When Is It Okay to Quit On Your Startup?


There is something of a stigma around quitting these days. We value hustle, commitment, and pushing past obstacles so much that quitting is nothing less than an embarrassing failure — proof that you, your idea, or your business just wasn’t good enough. But the truth is that so often, you’re probably much better off if you just owned up to the mistake and moved on.

There are many good reasons not to quit when things get tough, and it’s absolutely true that nothing worth doing comes easy. People have accomplished great things only because they refused to let a barrier stop them and they worked their ass off until they got where they were going.

And yet, we can run into a lot of trouble when we thoughtlessly dedicate ourself to the gospel of hustle without really thinking critically about where we stand. Sometimes it actually isn’t worth pushing against a brick wall that just isn’t budging. Sometimes you’re way better off if you just turned around and looked for another path.

We shared a story on 13p5 recently about Alex Fishman, who decided to shut down his startup even though he was really happy with the work he was doing. He summed up his decision to call it quits with one, short, powerful phrase: “mediocre success is worse than failure.”

To me, this is the perfect encapsulation of why sometimes it’s smarter to quit even if your startup isn’t figuratively or literally burning to the ground. When you’re in a state of mediocre success, “just okay” success, or whatever you want to call it, it is so much easier to get stuck.

As Fishman puts it, “when things work out great — it’s obvious what to do. When things don’t work out at all — it sucks, but again, it’s clear what to do. However, there are no obvious answers when you are stuck right in the middle.”

So even if you’re not quite growing and not quite succeeding, you hustle and you keep trying, and it never really gets better. Growth happens at a glacial pace or not at all. Before you know it, you’ve wasted precious time and energy on an idea that never turned out to have the potential you thought.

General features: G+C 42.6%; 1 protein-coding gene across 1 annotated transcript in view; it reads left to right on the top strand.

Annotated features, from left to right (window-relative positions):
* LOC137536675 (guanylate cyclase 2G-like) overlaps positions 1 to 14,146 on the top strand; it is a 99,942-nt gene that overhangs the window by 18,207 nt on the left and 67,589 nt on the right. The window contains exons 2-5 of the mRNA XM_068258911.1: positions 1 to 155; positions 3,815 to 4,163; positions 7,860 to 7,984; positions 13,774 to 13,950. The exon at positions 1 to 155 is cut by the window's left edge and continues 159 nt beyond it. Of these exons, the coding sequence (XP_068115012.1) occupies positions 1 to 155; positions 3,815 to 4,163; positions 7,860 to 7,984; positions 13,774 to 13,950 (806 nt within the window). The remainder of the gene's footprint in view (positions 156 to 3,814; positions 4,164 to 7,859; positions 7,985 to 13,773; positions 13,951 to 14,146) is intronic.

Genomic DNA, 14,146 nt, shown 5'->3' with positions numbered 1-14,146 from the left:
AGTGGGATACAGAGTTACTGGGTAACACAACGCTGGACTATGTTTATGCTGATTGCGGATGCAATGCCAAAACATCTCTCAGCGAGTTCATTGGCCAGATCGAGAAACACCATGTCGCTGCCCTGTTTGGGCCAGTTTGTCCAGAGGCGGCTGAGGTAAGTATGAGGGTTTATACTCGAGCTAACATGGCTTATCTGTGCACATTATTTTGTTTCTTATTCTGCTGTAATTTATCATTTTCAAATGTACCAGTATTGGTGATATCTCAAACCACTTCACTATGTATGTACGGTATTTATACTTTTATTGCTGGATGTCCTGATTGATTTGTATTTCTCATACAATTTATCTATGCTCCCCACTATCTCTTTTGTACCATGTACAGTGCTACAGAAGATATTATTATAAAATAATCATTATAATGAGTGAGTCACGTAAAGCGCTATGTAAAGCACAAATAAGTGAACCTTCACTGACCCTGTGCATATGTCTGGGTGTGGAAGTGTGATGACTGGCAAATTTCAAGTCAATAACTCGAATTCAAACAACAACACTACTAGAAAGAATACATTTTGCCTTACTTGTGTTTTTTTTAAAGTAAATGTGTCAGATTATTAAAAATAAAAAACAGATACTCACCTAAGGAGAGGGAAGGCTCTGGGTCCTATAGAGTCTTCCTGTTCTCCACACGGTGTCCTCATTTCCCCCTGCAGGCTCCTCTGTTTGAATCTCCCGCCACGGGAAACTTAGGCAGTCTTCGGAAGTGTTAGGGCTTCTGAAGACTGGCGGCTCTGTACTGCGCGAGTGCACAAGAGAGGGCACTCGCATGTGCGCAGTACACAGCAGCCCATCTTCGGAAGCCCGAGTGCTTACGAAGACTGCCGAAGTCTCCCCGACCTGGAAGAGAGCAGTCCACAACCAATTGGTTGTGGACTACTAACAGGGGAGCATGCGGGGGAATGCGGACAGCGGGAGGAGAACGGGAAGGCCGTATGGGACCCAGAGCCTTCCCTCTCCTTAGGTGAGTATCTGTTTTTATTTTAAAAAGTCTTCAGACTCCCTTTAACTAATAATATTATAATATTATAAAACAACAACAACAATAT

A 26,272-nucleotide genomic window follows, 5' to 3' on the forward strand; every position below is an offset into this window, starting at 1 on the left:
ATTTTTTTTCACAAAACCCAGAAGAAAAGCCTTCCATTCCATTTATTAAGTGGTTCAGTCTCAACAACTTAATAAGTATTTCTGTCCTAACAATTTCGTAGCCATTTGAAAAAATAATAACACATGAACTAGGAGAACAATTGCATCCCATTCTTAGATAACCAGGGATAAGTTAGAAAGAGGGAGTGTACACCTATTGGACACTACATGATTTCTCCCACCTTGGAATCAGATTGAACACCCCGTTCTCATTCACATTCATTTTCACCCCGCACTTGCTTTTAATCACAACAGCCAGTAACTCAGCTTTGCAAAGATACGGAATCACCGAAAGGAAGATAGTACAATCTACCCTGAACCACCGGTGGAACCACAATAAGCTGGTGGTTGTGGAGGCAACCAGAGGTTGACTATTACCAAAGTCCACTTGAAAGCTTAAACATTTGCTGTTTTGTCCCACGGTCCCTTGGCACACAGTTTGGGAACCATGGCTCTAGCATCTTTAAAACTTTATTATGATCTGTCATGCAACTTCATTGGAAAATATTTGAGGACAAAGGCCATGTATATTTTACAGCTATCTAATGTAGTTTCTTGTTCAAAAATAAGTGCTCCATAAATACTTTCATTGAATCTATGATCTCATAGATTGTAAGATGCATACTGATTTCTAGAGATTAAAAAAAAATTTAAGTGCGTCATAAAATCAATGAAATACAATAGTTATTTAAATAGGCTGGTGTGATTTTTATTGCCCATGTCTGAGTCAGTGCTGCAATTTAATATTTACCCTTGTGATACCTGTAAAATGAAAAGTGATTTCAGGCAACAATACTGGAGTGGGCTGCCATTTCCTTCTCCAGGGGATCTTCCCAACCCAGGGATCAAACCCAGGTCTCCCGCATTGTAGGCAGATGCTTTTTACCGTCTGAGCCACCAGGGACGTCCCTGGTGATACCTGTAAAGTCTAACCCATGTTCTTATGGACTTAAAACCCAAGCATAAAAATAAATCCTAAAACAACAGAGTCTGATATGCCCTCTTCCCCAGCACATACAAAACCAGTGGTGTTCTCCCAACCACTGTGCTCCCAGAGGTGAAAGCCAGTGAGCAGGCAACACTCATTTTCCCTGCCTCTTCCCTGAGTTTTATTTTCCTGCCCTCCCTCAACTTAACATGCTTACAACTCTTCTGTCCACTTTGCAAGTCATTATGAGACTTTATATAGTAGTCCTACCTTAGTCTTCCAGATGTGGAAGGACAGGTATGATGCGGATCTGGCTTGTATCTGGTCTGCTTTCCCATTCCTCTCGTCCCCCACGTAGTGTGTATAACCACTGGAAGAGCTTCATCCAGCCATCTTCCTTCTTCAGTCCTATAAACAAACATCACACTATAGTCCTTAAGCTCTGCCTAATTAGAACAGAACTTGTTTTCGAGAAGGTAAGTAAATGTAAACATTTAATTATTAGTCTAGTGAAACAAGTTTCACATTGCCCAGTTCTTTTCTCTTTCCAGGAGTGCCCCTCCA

Quitting is actually incredibly difficult because it means admitting that you weren’t on the right path after all. It’s not the easy out or the escape or the lazy thing to do. It’s a hard decision — perhaps the toughest decision you’ll ever have to make.

Part of the reason that quitting is so hard is because it’s viewed as so unacceptable. There is no actual reason why failure has to to be scary. It can simply be an important lesson, a milestone in life that you can always come back to whenever you’re faced with another decision. They’re not selling you a story when they say that failure and mistakes are essential to growth. It’s true.

But it’s also true that we’re not perfect, objective automatons. We can tell ourselves that failure is actually good, but I don’t think we’ll ever really be convinced. We want to do a good job, we want to get things working, and we want to prove that we can turn it around. We don’t want to quit.

But sometimes we have to. I’m not going to sugarcoat it and say that it’s easy to let go of something you’ve invested blood, sweat, and tears into. It’s not, and it never will be.

It’s going to hurt, but if you’re in a state of mediocre, “not quite” success, it’s still going to be worth it.

Because you’re capable of so much more.

— ZK

Ed LynesComment